City Councilman Donovan Richards (D-Far Rockaway, Laurelton) officially declared his candidacy to run for Queens Borough President Wednesday in Flushing Meadows-Corona Park near the Unisphere and was surrounded by family and supporters as he laid out his vision for the World’s Borough.
As a councilman, he has chaired the committees on Environmental Protection, Subcommittee on Zoning and Franchises and on Public Safety over the last six years, which he has referred to as key to shaping Queens when it comes to new and green infrastructure, affordable housing and criminal justice reform.
“I’m the first African-American to chair the Environmental Protection committee,” said Richards. “From affordable housing, to unfair tax structures, to bringing jobs and not killing them, infrastructure and public safety, [my] record simply speaks for itself.”
In 2013, Richards had assumed office in City Council District 31, which represents an enclave of neighborhoods in Far Rockaway, Cambria Heights, Laurelton, South Ozone Park, Springfield Gardens, Jamaica, and Rosedale and had fought to bring $2.2 billion throughout 55 infrastructure projects in Queens as chair on the Committee of Environmental Protection after several areas in his region were hit by Hurricane Sandy in 2012.
“When I was elected to the City Council, my district was devastated,” said Richards. “There is no one in this race who can talk about bringing a community back after the destruction of a storm like Hurricane Sandy, nor the investments for what I call the forgotten communities of Queens.”
As a zoning chair, Richards had brought $300 million for Downtown Far Rockaway for affordable units, more open green space for his constituents and a reconstructed state-of-the-art Far Rockaway Library, according to the councilman. He also played a role to bring back manufacturing jobs to Queens from Bartlett Dairy Factory to Springfield Gardens.
Currently, the councilman is the Public Safety chair and he has used his role to take 300 guns off the street through the gun buyback program and prevented the NYPD from cooperating with ICE to deport 3,000 immigrants.
“As the son of an immigrant,” said Richards, who is Jamaican-American “as someone whose father just became an immigrant this year, it was critical that we are a sanctuary city, not just sanctuary city in words.”
In December, Richards hope is to break ground on the long-awaited 116th Precinct, which would cover his district in Queens and breakaway from the 105th Precinct that also covers Councilman I. Daneek Miller (D-St. Albans)’s district.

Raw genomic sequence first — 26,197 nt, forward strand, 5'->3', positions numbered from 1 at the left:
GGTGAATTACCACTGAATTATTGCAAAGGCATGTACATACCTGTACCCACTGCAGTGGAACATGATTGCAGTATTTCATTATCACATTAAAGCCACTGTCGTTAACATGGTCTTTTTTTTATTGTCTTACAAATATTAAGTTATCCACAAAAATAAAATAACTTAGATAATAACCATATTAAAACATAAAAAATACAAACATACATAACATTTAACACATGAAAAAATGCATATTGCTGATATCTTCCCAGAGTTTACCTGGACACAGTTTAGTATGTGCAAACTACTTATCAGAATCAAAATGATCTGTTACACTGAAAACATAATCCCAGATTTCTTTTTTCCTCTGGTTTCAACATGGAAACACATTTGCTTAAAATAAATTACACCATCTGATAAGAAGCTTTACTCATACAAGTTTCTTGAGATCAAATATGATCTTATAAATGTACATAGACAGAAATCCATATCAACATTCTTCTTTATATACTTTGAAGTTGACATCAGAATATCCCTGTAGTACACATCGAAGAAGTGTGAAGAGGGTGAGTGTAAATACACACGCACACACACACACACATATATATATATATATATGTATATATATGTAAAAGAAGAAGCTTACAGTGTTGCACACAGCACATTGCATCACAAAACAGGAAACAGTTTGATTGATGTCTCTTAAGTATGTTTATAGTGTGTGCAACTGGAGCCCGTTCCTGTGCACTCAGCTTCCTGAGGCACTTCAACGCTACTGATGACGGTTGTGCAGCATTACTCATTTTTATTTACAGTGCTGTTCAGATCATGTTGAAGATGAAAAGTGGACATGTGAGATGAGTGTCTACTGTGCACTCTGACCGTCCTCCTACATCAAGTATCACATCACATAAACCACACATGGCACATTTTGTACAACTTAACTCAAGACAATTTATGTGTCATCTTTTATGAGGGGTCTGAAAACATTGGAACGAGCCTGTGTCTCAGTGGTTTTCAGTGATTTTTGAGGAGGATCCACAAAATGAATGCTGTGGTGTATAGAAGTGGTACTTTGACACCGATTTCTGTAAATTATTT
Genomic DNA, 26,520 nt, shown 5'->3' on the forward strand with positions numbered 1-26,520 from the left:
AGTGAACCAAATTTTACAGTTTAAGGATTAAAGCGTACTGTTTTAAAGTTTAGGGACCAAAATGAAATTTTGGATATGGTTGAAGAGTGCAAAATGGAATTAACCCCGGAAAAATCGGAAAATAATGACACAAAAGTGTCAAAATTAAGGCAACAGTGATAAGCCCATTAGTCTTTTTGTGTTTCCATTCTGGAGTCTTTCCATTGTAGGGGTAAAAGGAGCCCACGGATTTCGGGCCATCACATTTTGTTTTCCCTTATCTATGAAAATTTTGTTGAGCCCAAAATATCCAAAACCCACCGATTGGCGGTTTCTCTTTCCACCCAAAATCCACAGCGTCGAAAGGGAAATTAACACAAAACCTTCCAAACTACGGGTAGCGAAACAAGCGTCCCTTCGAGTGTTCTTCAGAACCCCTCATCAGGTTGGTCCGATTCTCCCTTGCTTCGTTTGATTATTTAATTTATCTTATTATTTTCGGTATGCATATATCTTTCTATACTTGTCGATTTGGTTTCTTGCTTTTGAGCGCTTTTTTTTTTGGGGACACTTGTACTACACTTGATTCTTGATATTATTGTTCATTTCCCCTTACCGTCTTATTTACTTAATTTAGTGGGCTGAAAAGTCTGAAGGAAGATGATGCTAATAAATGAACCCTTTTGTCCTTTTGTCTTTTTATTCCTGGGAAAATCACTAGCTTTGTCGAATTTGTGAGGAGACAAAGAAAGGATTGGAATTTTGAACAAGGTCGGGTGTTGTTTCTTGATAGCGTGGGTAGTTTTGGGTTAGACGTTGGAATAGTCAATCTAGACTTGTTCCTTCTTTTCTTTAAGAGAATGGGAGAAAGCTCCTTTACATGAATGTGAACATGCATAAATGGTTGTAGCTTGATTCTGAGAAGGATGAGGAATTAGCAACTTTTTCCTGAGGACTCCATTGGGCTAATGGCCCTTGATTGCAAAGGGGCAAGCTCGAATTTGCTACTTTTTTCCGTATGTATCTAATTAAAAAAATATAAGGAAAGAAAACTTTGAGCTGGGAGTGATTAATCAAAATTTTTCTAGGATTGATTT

As borough president, he wants to bring more affordable housing units that are reflective of the income of those seeking reasonably priced homes, he wants to reform that tax code to give a break to the middle and working class, and make sure those who are in the upper class are paying their fair share and responsibly bring jobs to Queens with community support as opposed to backroom deals like the Amazon initiative, according to Richards.
“We have a long way to go still,” said the councilman who had his wife Tameeka Richards and his 3-year-old Donovan Richards III by his side. “As borough president, I’ll put the office to work for Queens residents. The city’s unfair property tax burden and affordable housing crisis has families, seniors and Millenials feeling the squeeze in our borough while the economy is growing.”
The candidate wants to have more diverse community boards that have a strengthened voice when it comes to zoning initiatives by having several regional zone planners that will update the 700 members in Queens about potential development projects.
Richards wants more investment in transportation in eastern Queens to connect people to jobs and the borough’s cultural center and wants an office at Borough Hall to serve immigrant initiatives.
In his corner was former Borough President Claire Shulman, 93.
“I’m here to endorse him and to tell the people of Queens can do the job and take Queens into the future,” said Shulman. “To all my neighbors and friends, to everybody in the borough take a good look at this guy, Donovan Richards.”
Rosedale resident David Pecoraro is sad to possibly lose his councilman but is rooting for him as Queens Borough President.
“I’m sorry to see him go as a council member, but that is inevitable with term limits,” said Pecoraro. “Now it is time for the entire borough of Queens to see what we’ve seen in the last two terms.”
Pecoraro is proud of the initiatives that the councilman has undertaken like the revitalization of the Rockaways, the 116th Precinct, the Far Rockaway Library reconstruction, more streetlights near Brookville Park and the gun buyback program.
“He has gotten the big things and the little things done,” said Pec. “It is time for someone from southeast Queens to represent us and the borough, he is truly Queens for all.”